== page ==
Strong reliance had been placed in the trial court as well as in the High Court on Section 65(f) of the Evidence Act. Section 65(f) states that secondary evidence is permissible when the original is a document of which a certified copy is permitted by the Evidence Act or by any other law in force in India, to be given in evidence. All that it means is that secondary evidence is admissible notwithstanding the existence of the original when it is a document of which a certified copy is permitted to be produced by the Act or any other law. The document in question is not a public document and the document could not have been let in evidence except after explanation as to the non-availability of the original in an appropriate manner.

Therefore, the view taken by the High Court in this regard that section 65(f) was not attracted to the case is justified. The High Court found on an analysis of the material on record that the greater probability is that the said document was taken away from the office of the sub- Registrar by the appellant himself inasmuch as the respondent was not a willing party to it. The respondent had not admitted either in the pleadings or course of evidence of having executed the document dated November 3, 1962. The appellant himself had let in similar evidence in the shape of a letter which he admittedly wrote to Sadanand who was examined as a witness by the respondent mentioning about the transaction in question and that document was produced in original by D.W. Sadanand. When it was confronted to the appellant he admitted that he had written the said letter and that letter was marked as Ex. A. 28. The contents of the letter may be adverted to:- " I am to inform that in spite of your advice to dear Bhagwan half of the ownership of Bardwar house has been transferred to me. But I have to advice to you that for God sake do not say any thing to dear Bhagwan because he has not done this of is own accord. but under unknown mysterious circumstances which I shall explain you personally when I meet." Commenting on this letter, the Court observed that it disclosed that the transaction under Ex. A. 6. had not proceeded from the respondent of his own accord and there were instead certain mysterious circumstances which brought about the same. However, what those mysterious circumstances are has not been explained by the appellant. The matter is thus left in vagueness. The evidence of D.W. Sadanand was critically examined by the High Court. It was noticed that the appellant had admitted to him "abhi Jhagara nahin hai.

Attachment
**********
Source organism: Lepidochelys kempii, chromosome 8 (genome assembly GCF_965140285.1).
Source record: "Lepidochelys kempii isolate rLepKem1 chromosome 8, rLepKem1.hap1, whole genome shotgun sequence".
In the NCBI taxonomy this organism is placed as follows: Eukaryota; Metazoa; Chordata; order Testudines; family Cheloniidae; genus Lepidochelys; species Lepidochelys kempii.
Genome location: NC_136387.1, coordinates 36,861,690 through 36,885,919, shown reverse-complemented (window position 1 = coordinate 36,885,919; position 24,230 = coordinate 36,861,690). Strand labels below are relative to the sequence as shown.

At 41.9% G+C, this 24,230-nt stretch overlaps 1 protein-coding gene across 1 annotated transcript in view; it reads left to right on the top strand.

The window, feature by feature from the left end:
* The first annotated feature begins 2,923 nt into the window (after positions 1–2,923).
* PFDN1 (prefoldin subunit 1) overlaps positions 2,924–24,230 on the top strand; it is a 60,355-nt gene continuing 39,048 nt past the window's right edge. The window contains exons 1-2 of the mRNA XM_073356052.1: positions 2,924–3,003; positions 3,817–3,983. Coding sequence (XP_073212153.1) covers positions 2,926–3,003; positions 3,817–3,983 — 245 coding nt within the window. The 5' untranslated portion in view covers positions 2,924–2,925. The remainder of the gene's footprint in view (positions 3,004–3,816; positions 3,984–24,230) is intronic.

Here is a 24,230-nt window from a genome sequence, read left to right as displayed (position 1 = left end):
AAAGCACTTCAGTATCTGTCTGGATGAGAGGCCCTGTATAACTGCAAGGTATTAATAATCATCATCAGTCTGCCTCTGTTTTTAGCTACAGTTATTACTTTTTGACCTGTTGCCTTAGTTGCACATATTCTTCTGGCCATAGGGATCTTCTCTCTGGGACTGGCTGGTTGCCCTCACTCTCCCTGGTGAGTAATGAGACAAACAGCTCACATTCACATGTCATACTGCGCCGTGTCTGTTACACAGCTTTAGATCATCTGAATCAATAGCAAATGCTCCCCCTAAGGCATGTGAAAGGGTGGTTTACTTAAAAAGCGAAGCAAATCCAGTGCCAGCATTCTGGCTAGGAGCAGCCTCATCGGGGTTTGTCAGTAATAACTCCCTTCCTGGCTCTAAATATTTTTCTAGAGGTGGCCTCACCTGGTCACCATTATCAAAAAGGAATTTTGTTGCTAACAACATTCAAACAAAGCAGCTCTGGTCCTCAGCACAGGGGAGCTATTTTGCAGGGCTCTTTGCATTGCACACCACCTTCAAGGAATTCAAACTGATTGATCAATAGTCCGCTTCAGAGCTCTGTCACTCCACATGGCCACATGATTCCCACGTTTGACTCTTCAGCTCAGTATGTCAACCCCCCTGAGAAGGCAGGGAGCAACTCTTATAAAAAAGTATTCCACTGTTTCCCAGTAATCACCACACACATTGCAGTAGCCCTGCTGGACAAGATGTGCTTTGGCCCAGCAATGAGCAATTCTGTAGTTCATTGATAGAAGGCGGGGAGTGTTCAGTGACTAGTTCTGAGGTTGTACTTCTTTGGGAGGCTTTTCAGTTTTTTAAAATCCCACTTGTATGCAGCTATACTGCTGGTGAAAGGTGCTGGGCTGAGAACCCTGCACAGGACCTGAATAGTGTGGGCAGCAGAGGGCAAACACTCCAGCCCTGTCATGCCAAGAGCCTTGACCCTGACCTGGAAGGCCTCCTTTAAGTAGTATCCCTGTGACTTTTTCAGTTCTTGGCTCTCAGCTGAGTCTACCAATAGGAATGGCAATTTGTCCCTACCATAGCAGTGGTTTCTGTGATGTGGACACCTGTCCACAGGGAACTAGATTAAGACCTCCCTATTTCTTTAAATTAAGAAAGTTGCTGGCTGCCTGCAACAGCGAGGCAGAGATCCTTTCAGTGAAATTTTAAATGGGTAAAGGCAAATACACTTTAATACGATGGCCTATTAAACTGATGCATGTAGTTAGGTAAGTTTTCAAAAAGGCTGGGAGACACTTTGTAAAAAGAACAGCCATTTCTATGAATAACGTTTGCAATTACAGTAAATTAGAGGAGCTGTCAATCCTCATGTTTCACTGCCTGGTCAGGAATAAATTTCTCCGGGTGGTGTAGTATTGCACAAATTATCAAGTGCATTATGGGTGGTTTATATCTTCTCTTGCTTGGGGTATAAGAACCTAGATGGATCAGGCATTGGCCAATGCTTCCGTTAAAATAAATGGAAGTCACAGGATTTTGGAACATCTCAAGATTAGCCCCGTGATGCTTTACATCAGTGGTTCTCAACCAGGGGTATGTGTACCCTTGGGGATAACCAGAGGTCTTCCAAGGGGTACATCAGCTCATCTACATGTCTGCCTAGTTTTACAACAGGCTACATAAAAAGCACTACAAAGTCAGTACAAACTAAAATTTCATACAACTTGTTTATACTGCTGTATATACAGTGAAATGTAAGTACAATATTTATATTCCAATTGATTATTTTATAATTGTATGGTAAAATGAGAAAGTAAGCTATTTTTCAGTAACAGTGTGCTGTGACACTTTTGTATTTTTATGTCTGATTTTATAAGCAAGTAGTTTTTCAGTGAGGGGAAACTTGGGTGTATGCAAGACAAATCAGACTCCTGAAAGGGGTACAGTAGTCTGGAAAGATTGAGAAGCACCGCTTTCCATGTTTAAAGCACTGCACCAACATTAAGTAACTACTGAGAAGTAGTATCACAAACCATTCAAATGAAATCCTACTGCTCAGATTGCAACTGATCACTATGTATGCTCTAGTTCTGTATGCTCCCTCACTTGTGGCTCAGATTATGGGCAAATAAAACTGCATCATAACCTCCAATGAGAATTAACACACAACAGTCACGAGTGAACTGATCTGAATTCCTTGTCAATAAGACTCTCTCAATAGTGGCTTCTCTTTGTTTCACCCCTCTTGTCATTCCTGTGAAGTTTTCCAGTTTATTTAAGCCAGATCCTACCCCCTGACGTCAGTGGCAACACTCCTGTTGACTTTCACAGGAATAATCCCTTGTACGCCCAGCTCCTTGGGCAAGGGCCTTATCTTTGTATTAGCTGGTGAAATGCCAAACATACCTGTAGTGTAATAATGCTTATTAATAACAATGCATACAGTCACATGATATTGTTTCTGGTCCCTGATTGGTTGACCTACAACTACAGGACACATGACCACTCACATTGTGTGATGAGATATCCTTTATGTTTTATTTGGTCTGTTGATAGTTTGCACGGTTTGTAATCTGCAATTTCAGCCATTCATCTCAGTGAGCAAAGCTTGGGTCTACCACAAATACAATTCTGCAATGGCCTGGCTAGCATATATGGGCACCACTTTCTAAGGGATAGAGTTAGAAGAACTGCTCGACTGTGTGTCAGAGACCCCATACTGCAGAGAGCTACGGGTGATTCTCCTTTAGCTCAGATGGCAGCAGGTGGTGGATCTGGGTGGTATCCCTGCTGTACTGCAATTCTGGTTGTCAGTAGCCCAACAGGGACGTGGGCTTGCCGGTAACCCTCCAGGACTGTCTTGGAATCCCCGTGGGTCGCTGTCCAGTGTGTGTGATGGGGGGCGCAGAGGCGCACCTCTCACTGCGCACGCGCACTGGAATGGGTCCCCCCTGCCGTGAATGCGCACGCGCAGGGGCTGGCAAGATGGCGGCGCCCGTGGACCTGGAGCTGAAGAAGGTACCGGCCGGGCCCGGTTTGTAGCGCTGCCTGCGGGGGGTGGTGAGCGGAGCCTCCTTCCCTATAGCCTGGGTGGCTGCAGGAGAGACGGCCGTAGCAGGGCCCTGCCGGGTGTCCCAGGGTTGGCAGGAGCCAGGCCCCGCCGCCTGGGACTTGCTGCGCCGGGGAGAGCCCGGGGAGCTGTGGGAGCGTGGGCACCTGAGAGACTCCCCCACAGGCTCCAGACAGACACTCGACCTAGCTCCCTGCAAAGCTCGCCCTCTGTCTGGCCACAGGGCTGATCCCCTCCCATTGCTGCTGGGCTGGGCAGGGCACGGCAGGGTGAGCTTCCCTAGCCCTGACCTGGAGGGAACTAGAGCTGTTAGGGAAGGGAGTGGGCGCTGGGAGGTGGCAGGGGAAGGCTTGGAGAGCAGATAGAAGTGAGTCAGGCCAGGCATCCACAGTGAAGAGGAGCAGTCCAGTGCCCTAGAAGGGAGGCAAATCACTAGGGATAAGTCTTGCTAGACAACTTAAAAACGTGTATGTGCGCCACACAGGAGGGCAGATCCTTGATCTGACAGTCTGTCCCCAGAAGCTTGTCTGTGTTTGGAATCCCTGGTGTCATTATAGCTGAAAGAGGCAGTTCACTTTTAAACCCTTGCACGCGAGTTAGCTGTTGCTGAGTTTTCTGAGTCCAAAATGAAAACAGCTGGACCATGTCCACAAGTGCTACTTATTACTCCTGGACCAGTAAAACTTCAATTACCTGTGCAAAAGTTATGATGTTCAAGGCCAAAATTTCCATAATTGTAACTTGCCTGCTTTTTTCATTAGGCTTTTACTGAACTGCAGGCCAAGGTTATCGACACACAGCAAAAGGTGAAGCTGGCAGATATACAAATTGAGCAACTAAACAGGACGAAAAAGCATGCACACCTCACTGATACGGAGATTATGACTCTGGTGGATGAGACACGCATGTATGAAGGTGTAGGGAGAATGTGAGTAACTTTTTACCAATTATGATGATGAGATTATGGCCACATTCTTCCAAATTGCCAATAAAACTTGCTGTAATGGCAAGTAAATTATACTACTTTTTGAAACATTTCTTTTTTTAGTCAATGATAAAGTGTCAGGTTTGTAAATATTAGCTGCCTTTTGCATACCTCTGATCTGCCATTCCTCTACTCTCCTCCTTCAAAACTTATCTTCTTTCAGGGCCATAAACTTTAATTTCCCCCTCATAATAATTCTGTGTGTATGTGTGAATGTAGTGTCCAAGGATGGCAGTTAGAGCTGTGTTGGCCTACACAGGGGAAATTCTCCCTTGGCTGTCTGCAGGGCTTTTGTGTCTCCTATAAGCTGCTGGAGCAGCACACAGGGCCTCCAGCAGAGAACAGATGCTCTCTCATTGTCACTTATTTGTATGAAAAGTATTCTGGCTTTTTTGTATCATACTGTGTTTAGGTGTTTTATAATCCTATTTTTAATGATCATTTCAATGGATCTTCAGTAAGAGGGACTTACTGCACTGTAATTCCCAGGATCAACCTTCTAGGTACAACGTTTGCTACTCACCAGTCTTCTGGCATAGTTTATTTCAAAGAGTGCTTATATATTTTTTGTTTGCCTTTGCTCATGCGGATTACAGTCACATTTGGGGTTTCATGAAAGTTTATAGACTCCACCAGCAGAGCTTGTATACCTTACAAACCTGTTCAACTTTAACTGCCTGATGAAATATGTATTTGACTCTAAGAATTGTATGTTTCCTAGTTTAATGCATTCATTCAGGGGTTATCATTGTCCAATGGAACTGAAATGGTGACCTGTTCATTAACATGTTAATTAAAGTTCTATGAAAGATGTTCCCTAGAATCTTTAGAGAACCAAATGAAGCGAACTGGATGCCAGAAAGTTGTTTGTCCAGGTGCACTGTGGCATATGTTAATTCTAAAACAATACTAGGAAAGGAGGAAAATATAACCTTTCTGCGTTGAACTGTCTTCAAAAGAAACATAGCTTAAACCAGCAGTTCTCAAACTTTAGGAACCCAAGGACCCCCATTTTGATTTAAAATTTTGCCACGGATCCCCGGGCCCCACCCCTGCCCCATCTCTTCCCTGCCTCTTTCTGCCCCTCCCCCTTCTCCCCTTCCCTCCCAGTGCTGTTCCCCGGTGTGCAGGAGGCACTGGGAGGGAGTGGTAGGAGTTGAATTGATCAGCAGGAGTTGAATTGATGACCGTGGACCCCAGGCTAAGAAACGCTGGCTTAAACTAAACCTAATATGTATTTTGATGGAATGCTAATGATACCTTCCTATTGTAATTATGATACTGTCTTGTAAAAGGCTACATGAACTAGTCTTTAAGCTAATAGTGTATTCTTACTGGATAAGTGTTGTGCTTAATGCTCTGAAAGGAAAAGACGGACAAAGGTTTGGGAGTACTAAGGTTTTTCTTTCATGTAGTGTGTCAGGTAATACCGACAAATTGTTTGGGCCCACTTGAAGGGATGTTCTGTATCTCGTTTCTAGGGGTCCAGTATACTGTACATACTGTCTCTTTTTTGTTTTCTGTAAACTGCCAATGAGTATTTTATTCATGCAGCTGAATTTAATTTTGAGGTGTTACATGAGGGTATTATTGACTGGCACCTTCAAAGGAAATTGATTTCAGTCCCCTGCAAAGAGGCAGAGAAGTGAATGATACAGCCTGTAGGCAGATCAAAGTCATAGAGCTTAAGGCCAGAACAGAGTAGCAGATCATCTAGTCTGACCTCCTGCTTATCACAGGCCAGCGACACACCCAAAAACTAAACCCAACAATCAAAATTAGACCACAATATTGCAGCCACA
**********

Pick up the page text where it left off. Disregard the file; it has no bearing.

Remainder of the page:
Unhoney us asal dastawas ko far diya the". D. W. Sadanand does not claim to have seen the document personally or being torn out, but this was the representation made to him by the appellant himself. Sadanand in fact stated that he saw he original in the appellant's custody which was held to be corroborative of what had been pleaded by the respondent in the course of written statement and evidence. The High Court, though the document had not been admitted. examined the same and found that it had recited that the plot of land had been purchased by him along with his brother and the house was raised by them together and at the relevant time he did not execute any deed, but he was doing the same now and acknowledged payment of Rs.2,500/- having been received earlier. when the evidence on record is overwhelming and ultimately indicated that there was no occasion for the respondent to have stated on 3rd November, 1962 that the appellant had from the inception been co-owner of the property. The recitals therein as to having been paid a sum of Rs.2,500/- could not be true as the case put forth by the appellant is that he had contributed Rs.8,200/- earlier and he would not have paid a further sum of Rs.8,200/- at the time of the execution of the document. Thus, there was intrinsic material to demonstrate that the recitals in the document could not have been true. On that basis, the High Court rejected the case put forth on behalf of the appellant on the basis of this document.